Several members of the U.S. Congress have penned a letter to U.S. Secretary of State Mike Pompeo, urging the government to engage with Ankara to secure the release of political prisoners in Turkey.
Six members of Congress, including Ilhan Omar, requested that the U.S. government discuss the equitable application of release policies, particularly in the context of U.S. financial or other material assistance to Turkey.
“The COVID-19 pandemic continues to deeply impact countries around the world, presenting many governments with difficult choices that involve prioritizing public health to slow the spread of the disease. As we have seen in the United States, incarcerated populations are particularly vulnerable due to overcrowding and an inability to maintain proper distancing,” said the members of Congress.
“We urge you to engage directly with the Turkish government on its COVID-19 prison policy to insist that release policies are offered equitably and consistently, and that certain groups in detention – particularly journalists, activists, and other political prisoners – are not excluded for political purposes,” they added.
Turkey’s parliament on April 14 passed a law that allowed the release of tens of thousands of prisoners to ease overcrowding in jails and protect inmates from the coronavirus, but which critics slam for excluding those jailed on terrorism charges.
However grave it may seem, “terror” has taken on a broad meaning in Turkey, essentially used as a way to criminalize any opponent of the government.
“As we know from news media reports and human rights groups, many of those arrested on such charges include journalists, students, civil society leaders, human rights advocates, and political opposition leaders who do not appear to either have demonstrable links to acts of terror or treason, or close and continuing associations with those engaged in such acts,” said the members of Congress.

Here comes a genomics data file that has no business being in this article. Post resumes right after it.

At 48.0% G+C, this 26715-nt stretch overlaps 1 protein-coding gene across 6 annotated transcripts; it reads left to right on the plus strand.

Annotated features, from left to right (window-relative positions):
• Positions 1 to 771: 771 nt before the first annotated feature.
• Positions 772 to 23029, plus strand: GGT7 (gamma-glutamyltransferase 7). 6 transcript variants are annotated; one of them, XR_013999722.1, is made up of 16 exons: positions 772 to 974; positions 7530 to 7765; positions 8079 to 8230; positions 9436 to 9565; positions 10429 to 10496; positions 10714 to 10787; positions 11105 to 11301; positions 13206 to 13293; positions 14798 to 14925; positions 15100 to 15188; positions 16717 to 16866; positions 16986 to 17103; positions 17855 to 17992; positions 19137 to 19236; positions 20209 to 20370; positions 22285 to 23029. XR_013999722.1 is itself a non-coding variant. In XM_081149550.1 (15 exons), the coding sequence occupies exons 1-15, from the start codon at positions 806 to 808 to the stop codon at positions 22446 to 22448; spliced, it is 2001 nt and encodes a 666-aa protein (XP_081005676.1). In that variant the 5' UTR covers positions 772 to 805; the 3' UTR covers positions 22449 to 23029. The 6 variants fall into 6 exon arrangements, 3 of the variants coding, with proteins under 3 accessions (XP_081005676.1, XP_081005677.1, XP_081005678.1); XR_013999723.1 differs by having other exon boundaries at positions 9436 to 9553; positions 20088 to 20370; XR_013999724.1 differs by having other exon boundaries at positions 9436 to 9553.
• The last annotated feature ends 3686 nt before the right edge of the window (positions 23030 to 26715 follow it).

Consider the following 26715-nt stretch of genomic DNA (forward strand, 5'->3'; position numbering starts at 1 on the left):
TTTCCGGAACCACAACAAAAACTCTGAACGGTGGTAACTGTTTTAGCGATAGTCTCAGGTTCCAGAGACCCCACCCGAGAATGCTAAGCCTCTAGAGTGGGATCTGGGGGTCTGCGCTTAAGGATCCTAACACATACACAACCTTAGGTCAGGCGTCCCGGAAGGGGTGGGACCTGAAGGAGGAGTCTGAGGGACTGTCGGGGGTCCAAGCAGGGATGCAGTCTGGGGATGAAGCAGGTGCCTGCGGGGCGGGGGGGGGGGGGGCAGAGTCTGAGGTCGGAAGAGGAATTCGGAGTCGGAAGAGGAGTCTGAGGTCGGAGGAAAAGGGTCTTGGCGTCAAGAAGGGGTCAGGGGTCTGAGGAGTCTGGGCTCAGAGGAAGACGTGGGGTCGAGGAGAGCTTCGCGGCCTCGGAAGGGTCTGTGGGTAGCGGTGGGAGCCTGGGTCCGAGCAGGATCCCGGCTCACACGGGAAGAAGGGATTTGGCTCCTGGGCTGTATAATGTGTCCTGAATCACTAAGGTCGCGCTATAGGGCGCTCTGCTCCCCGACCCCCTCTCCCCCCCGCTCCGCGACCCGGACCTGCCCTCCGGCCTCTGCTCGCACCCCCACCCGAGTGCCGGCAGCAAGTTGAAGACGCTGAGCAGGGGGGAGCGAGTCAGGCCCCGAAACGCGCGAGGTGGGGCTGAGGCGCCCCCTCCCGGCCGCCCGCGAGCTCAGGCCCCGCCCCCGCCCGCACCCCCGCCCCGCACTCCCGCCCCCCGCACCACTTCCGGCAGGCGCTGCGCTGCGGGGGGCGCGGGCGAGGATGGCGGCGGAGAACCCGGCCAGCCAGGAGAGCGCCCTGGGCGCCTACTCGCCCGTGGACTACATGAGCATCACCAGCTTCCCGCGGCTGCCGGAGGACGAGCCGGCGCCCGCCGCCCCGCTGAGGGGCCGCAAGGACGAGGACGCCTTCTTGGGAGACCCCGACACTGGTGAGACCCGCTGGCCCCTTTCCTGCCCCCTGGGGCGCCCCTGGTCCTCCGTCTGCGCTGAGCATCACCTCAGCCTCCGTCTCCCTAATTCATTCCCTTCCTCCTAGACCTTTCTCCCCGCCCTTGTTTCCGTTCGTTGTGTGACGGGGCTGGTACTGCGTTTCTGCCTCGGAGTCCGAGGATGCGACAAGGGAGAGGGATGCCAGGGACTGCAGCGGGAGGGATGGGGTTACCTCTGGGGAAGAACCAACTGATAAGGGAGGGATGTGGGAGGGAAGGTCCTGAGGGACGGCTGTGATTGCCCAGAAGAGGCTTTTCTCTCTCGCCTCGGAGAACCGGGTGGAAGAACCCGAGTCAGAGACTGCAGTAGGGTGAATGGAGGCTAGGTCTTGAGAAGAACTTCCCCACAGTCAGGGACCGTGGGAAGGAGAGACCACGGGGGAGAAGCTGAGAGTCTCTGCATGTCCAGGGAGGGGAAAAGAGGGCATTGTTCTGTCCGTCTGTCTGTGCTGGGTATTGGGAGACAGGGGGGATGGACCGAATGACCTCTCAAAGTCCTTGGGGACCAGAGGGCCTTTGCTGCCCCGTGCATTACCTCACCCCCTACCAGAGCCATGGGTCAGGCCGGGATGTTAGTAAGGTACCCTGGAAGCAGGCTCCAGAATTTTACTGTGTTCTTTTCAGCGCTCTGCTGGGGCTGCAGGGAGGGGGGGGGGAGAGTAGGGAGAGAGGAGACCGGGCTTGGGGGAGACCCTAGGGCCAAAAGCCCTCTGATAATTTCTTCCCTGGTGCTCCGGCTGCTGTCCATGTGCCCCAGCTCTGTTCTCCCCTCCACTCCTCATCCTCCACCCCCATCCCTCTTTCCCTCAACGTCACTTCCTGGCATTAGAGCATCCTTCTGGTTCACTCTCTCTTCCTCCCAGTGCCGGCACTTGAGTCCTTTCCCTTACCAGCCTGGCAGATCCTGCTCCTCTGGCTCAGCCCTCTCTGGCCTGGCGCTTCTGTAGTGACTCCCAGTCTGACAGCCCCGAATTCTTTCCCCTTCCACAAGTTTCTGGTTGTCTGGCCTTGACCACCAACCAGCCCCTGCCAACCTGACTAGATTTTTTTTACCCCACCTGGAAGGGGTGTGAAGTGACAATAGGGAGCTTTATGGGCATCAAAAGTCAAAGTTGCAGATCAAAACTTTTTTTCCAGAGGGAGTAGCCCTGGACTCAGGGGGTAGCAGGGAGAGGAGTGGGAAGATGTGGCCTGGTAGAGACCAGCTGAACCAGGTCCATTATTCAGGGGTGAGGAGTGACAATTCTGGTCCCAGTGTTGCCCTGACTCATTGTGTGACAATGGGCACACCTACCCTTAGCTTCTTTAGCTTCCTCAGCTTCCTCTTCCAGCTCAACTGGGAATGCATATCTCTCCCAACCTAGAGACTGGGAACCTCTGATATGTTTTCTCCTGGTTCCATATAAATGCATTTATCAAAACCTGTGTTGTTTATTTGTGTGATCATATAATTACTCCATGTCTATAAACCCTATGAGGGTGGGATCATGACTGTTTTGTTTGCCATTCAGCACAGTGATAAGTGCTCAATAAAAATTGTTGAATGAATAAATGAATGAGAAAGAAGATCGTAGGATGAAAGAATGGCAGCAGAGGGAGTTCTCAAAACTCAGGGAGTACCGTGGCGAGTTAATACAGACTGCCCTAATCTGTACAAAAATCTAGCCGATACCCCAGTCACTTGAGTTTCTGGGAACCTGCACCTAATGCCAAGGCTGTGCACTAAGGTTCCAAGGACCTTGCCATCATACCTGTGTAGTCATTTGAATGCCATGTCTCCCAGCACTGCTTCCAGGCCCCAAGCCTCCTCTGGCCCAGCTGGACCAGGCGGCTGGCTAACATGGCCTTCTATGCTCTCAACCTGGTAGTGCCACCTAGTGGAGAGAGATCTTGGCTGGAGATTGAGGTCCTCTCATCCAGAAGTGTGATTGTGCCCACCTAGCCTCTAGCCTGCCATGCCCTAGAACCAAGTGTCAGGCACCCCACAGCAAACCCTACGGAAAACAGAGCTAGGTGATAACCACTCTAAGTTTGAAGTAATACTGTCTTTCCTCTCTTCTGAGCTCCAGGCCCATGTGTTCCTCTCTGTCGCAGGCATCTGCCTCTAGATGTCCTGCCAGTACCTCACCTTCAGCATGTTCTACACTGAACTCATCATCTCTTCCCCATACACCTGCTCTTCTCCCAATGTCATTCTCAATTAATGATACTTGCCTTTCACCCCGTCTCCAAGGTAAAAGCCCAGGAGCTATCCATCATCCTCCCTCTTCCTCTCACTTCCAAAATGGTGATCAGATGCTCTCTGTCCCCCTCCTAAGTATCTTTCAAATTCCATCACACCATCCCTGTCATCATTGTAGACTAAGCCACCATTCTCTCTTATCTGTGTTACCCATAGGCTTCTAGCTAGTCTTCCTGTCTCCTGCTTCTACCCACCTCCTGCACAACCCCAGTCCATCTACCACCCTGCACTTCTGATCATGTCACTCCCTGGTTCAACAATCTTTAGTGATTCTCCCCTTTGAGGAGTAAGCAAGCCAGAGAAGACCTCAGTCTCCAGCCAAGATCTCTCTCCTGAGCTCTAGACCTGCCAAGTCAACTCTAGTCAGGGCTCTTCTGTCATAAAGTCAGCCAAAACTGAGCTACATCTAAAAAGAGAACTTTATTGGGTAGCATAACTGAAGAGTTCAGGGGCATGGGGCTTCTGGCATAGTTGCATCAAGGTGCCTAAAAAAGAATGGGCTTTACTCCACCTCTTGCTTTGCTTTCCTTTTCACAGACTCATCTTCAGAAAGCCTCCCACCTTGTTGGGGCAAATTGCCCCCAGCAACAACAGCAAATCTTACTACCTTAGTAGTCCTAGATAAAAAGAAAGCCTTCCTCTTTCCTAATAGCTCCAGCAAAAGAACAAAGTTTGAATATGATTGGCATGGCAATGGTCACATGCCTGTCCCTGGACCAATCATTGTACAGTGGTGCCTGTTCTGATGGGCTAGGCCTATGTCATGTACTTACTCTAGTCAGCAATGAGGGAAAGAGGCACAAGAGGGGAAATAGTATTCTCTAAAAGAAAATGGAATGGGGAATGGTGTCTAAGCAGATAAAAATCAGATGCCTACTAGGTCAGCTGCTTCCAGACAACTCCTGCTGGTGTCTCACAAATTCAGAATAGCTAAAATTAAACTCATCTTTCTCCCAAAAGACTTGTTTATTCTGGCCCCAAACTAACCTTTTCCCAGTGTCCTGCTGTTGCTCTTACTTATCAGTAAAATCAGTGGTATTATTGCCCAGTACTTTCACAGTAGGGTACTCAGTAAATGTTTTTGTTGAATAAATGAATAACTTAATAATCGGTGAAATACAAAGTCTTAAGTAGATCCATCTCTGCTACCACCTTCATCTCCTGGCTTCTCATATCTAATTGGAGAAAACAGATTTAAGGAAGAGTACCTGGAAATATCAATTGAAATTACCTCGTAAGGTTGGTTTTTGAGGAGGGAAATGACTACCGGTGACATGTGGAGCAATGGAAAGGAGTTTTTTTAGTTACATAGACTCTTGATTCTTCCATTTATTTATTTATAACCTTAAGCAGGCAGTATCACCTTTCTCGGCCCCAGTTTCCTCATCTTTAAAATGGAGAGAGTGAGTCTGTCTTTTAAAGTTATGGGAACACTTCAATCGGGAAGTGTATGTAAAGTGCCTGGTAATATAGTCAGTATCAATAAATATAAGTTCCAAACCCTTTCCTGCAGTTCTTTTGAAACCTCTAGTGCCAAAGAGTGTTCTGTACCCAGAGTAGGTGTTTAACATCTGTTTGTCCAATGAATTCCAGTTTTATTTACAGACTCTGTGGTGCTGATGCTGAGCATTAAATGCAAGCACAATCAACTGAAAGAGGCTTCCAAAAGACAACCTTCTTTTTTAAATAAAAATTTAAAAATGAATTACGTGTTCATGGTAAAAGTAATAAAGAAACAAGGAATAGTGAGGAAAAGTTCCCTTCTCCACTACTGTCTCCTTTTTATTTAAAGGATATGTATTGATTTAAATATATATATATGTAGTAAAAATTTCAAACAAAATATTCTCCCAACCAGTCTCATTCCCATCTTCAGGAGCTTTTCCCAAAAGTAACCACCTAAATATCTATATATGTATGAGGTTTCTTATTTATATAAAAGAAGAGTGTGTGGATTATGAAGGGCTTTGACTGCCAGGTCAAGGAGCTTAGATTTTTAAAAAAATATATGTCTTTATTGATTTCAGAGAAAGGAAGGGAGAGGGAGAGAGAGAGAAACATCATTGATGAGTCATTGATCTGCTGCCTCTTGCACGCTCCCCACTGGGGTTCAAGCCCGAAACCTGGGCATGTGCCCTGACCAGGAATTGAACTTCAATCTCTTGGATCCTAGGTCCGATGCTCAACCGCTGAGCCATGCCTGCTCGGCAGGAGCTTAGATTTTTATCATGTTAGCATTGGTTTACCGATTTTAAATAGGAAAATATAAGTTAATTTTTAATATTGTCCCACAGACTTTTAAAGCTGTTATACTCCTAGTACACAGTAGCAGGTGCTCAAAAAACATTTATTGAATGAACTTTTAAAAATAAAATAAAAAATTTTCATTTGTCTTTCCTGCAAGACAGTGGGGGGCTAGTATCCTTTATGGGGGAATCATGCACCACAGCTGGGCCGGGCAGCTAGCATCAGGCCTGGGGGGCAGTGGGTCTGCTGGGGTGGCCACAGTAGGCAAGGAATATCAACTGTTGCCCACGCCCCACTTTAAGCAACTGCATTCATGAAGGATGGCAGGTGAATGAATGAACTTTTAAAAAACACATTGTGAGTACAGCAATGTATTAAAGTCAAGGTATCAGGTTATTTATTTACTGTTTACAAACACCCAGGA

“In fact, as we are sure you are aware, there is ample evidence to indicate President Recep Tayyip Erdoğan and the Turkish government have consistently applied Turkish criminal law very broadly – and in many cases inappropriately – to crack down on these types of voices,” they also said.
“The Department’s 2019 Country Reports on Human Rights Practices stated, ‘Under broad antiterror legislation the [Turkish] government restricted fundamental freedoms and compromised the rule of law.’ The reports also specified that Turkish authorities had engaged in the ‘arbitrary arrest and detention of tens of thousands of persons,'” they added.
Saying that Ankara’s crackdown on journalists and political opposition is “fundamentally problematic,” they noted that not releasing said prisoners amid the pandemic “calls into question the true motivation behind these charges.”
“As a critical NATO ally, it is incumbent upon the U.S. to engage with the Turkish government to press them on these issues and urge an equitable application of release policies. For that reason, we ask that you raise this directly with Turkish Foreign Minister Mevlüt Çavuşoğlu, particularly in the context of any discussions of U.S. financial or other material assistance to Turkey to help mitigate the impacts of the pandemic,” the letter concluded.